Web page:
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District hopes to tap new resource of groundwater

 solar-powered monitoring station at Crescenta Valley Park
Members of the Crescenta Valley High School cross country tea run over a bridge that crosses the Verdugo Wash at the site of a solar-powered monitoring station at Crescenta Valley Park in La Crescenta on Monday, September 29, 2014. The station is being used to gather data about whether Crescenta Valley Park would be suitable for storm water to be placed in the ground.
(Tim Berger / Staff Photographer)

The Foothills area could gain a new way to combat the recurring drought as a study aims to see if an area of the Crescenta Valley can transform into a viable resource of usable groundwater.

Earlier this year, the Crescenta Valley Water District chose Crescenta Valley Park as a location to test for stormwater recharge feasibility. A $158,500 grant from the California Department of Water Resources is funding the study.

Currently, the study is measuring the flow of water in the Verdugo Wash during a storm. If water levels prove plentiful, the study could lead to installing wells diverting runoff water that would normally flow into the Los Angeles River channel and move it underground.

Once filtered and treated, district customers throughout La Crescenta — and small portions of La Cañada, Montrose and Glendale — could use the water.

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The park was chosen for its remote and low location in the community, Gould said.

“This is the first time doing a feasibility study in this area,” said David Gould, district engineer for the water district. Gould is overseeing the project with three field technicians. “Droughts are detrimental and will cause costs to increase if we don’t conserve.”

The district, Gould said, receives a majority of its water from the Verdugo Basin, but recent droughts have strained that source.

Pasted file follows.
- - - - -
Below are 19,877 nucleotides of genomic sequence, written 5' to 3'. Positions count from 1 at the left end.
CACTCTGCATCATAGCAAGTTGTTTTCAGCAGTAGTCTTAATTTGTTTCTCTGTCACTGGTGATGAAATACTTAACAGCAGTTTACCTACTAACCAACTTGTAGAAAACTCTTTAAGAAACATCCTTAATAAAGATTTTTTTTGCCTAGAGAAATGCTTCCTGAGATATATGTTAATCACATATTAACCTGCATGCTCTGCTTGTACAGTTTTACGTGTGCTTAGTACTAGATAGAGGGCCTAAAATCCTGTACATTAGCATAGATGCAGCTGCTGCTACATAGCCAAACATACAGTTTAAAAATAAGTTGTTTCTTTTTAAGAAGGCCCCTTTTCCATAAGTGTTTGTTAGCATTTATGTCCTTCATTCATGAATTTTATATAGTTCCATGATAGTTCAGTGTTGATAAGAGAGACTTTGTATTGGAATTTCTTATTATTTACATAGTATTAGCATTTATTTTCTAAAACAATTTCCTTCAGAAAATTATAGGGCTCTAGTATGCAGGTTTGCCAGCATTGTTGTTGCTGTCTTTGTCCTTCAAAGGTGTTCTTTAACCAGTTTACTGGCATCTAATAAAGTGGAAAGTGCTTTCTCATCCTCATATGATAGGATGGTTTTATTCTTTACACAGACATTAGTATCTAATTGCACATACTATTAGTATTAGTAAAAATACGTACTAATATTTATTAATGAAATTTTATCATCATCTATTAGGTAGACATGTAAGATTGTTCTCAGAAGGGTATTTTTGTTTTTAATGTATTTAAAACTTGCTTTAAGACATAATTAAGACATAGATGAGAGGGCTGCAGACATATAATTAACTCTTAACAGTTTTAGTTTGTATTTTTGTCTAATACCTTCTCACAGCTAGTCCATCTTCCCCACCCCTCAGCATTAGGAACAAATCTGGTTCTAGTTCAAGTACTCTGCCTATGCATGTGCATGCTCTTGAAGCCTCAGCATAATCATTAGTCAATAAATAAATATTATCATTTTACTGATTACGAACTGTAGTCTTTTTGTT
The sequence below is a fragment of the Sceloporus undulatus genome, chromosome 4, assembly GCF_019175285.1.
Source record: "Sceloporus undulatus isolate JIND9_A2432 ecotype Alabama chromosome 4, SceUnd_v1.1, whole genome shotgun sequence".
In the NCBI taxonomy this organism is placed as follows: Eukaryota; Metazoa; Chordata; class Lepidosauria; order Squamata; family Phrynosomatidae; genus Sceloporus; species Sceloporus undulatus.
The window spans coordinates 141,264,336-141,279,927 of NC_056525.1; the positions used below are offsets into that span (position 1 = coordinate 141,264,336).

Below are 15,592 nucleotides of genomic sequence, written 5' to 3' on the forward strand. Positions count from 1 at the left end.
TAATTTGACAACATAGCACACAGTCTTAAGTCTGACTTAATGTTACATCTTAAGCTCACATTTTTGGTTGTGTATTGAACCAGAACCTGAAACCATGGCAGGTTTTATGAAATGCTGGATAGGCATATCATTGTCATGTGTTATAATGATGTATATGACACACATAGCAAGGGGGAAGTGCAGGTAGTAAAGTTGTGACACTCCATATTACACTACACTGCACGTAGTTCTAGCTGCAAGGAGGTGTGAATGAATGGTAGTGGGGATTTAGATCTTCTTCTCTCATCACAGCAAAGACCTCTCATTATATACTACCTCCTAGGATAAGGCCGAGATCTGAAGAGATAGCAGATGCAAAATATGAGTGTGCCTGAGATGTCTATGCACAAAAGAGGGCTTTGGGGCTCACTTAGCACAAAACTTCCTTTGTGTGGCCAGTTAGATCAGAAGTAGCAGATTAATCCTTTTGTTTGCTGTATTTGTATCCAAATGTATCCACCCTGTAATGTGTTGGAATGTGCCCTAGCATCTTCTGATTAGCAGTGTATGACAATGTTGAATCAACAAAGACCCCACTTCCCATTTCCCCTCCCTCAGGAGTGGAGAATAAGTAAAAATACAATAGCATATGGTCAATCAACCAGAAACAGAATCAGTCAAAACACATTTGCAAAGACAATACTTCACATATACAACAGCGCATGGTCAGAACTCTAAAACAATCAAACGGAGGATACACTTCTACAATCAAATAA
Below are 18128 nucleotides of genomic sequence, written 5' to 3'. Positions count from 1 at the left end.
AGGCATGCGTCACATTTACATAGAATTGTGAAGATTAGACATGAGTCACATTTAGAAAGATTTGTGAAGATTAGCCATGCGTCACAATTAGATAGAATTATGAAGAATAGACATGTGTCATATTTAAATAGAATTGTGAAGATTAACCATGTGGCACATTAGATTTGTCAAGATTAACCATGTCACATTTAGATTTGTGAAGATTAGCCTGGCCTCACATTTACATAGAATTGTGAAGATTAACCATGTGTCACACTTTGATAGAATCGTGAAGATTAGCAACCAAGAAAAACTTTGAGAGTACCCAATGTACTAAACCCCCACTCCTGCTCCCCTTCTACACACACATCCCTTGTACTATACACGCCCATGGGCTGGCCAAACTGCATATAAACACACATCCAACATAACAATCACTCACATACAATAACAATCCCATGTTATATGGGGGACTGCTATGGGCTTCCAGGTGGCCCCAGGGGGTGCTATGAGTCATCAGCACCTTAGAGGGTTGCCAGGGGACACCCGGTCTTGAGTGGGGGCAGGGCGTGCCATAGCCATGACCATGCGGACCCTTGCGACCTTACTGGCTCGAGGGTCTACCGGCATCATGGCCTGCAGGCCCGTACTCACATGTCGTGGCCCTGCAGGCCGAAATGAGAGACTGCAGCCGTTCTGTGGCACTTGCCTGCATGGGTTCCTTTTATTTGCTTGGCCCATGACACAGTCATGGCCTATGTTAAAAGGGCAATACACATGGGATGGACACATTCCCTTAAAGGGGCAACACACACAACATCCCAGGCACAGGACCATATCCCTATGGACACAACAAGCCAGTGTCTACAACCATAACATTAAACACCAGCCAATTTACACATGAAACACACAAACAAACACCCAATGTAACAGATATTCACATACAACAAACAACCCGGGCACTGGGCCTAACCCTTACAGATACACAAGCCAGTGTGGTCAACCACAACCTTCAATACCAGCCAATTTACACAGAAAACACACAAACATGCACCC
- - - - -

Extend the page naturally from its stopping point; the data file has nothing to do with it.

The study came in response to a drought in 2008. The district spent $1.8 million to import water from the Metropolitan Water District of Southern California via the Foothill Municipal Water District during that drought.

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So far, the study has installed monitoring stations at Crescenta Valley Park, measuring the flow of water from the Verdugo Wash when storms move through the region.

“If it ever rains,” he said.

The study remains in its early stages with more intricate data-collecting equipment still to be installed. Monitoring wells, reaching 150 to 200 feet underground, will look at the geology and water saturation of the rocks below.

The wells, covered by manholes, will be located along Honolulu Avenue on the south side of the park and near New York Avenue.

Crescenta Valley Town Council President Robbyn Battles has seen her share of droughts while living in the area for 49 years. She said it will be interesting to see what the study yields.

“I do think it’s important for our water distinct to be on the forefront of finding other resources and ways to collect water,” Battles said. “The more we’re prepared for it, the better off our community will be.”

The study is slated to run for two years, ending in March 2016.


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